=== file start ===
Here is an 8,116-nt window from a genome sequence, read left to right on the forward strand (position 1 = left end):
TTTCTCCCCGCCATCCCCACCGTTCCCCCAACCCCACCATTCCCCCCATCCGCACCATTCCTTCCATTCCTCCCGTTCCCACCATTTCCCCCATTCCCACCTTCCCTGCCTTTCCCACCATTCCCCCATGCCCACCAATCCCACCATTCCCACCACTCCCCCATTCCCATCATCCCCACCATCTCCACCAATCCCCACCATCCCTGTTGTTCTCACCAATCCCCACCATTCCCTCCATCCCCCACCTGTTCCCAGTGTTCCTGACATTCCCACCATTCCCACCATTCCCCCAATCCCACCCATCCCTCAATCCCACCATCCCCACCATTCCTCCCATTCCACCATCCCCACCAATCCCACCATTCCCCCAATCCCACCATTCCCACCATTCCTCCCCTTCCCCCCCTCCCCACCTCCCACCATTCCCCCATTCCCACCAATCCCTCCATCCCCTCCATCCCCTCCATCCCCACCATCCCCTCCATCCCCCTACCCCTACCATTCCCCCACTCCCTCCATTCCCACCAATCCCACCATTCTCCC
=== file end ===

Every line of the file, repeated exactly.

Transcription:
Here is an 8,116-nt window from a genome sequence, read left to right on the forward strand (position 1 = left end):
TTTCTCCCCGCCATCCCCACCGTTCCCCCAACCCCACCATTCCCCCCATCCGCACCATTCCTTCCATTCCTCCCGTTCCCACCATTTCCCCCATTCCCACCTTCCCTGCCTTTCCCACCATTCCCCCATGCCCACCAATCCCACCATTCCCACCACTCCCCCATTCCCATCATCCCCACCATCTCCACCAATCCCCACCATCCCTGTTGTTCTCACCAATCCCCACCATTCCCTCCATCCCCCACCTGTTCCCAGTGTTCCTGACATTCCCACCATTCCCACCATTCCCCCAATCCCACCCATCCCTCAATCCCACCATCCCCACCATTCCTCCCATTCCACCATCCCCACCAATCCCACCATTCCCCCAATCCCACCATTCCCACCATTCCTCCCCTTCCCCCCCTCCCCACCTCCCACCATTCCCCCATTCCCACCAATCCCTCCATCCCCTCCATCCCCTCCATCCCCACCATCCCCTCCATCCCCCTACCCCTACCATTCCCCCACTCCCTCCATTCCCACCAATCCCACCATTCTCCC